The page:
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New program combines total force: Community provides a home, guard unit provides the mission.

Airman 1st Class Kirshell LaCroix considers herself a "Green Mountain Boy," a Vermont Air National Guard moniker, despite not being a Guardsman, or from Vermont. or being a quarter of a century younger than most people in the unit. In fact, she's becoming one of the more well-known Green Mountain Boys, especially after arriving there last summer as part of a test phase of a new program called "community basing.

The program involve assigning active-duty members as an active associate unit to the Guard base, and the local community around Burlington, Vermont, provides the normal active-duty base support, not the military.

Active-duty associate Airmen based in Vermont are members of Detachment 1, 20th Maintenance Squadron, 20th Fighter Wing, Shaw Air Force Base, S.C.

For Airman LaCroix. that ins she works as an electronic and environmental maintainer for F-16 Fighting Falcons during the day, then relies on nearby Burlington for her creature comforts like billeting, eating and entertainment.

The program is the first of its kind in the Air Force. So far, everyone likes it, especially Airman LaCroix and the 11 other active duty Airmen involved. If the program is approved and takes hold in other states, it may open up future possibilities for active-duty Airmen to volunteer for duty in states that don't have active-duty bases (See sidebar, Page 42).

Guinea pig

"Emotionally, it was all new to me," said Airman LaCroix. Being the first active-duty maintainer to arrive on station, she received rock star attention from everyone, including the media.

"I liked it," she said, "even though I didn't know what I was getting into."

Once the newness of the program wore off and she was given time to comprehend everything, she realized community basing was a good idea.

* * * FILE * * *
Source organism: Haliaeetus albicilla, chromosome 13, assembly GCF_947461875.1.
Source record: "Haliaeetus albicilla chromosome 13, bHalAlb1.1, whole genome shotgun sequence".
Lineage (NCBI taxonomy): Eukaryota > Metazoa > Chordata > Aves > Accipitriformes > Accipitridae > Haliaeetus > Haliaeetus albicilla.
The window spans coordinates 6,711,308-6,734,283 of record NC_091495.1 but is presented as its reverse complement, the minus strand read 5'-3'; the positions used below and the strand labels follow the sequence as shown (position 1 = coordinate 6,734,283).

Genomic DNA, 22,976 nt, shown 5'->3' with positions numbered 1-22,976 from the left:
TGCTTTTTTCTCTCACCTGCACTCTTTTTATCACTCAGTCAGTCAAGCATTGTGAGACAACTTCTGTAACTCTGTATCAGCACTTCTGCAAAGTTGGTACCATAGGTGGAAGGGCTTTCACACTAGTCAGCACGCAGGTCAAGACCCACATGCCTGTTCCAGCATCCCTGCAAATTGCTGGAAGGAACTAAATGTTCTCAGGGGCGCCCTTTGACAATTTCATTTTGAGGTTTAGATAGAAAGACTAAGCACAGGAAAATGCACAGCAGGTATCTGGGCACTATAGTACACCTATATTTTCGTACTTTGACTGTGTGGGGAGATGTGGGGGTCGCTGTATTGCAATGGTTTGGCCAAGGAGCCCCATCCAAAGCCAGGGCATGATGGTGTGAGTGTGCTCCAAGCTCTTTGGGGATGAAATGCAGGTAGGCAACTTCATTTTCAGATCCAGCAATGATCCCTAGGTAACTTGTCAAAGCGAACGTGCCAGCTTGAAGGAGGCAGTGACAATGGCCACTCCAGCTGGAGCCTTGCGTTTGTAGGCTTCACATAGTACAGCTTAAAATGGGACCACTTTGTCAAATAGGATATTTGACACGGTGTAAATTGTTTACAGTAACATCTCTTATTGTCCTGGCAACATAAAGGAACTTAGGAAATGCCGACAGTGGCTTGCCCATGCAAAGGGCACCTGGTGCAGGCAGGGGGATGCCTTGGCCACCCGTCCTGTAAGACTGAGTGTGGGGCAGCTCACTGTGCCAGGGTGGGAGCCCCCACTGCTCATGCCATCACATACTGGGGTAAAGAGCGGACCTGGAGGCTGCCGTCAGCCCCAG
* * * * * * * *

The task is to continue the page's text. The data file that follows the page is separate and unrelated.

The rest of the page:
"After my friends heard about it, they wished they could be in the program, too," said the Airman who has been in the Air Force for one year.

While her friends stay in billeting and eat in base dining facilities, 20-year-old Airman LaCroix shares a two-bedroom suite with another Airman in an extended-stay hotel located just outside the base. They also receive extra money from the government to eat off base.

Six months into the program, and with packed snow on the frozen ground, the New Orleans native is still trying to get used to fine cold. What didn't take her long to warm tip to was accomplishing the operational mission.

Once she settled in, the Green Mountain Boys' experience began enveloping her like a warm Chinook wind.

Experience surrounds her

Most of the Air National Guard personnel in her shop have been aircraft maintainers longer than she's been alive, 20 to 30 years.

"Everybody in the shop trains me," Airman LaCroix said. "One will train me on a certain specialty that he's good at, while another will train me on something else."

Senior Master Sgt. Dwight Rolston has been a Green Mountain Boy avionics specialist for 18 years after spending time on active duty. He says the Guard has a lot to offer young Airmen.

"In this program, we can use our work experience," he said. "With a 30-year retirement, that's a lot of experience we can pass on to younger Airmen."

There have been exchange programs between active-duty and Guard Airmen, mostly involving pilots, but nothing to this extent. That is, until Brig. Gen. William Etter. Vermont ANG assistant adjutant general for air, and his staff came tip with the idea and presented it to the Chief of Staff of the Air Force, who blessed it as a test in November 2004. By the summer of 2005, the first active-duty Airmen began arriving.

"This is another logical step during a time when we want the most capabilities with a restrained budget," said Mai. Gen. Martha Rainville, who in 1997 became the first woman adjutant general in the 260-year history of the National Guard. "We're leveraging Guard experience with the enthusiasm of our young Airmen. It will be good for the Guard, the Air Force and the nation."

The young active-duty Airmen are also changing the way the Green Mountain Boys think and operate, affecting a unit that has been around since 1946.

The ANG, as a whole, has never had a First Term Airmen's Center until the Vermont unit thought to create one before their newest members arrived. It proved to be such a success it's being incorporated around the nation.

From concept, planning, to execution, the Vermont ANG is a stickler for doing it right the first time, leaving nothing to chance. They say other ====Full-time Vermont Air National Guardsman Chief Master Sgt. Leo Besaw, quality assurance superintendent, reviews aircraft forms with Airman 1st Class Stephen Shepard, 20th Maintenance Squadron crew chief.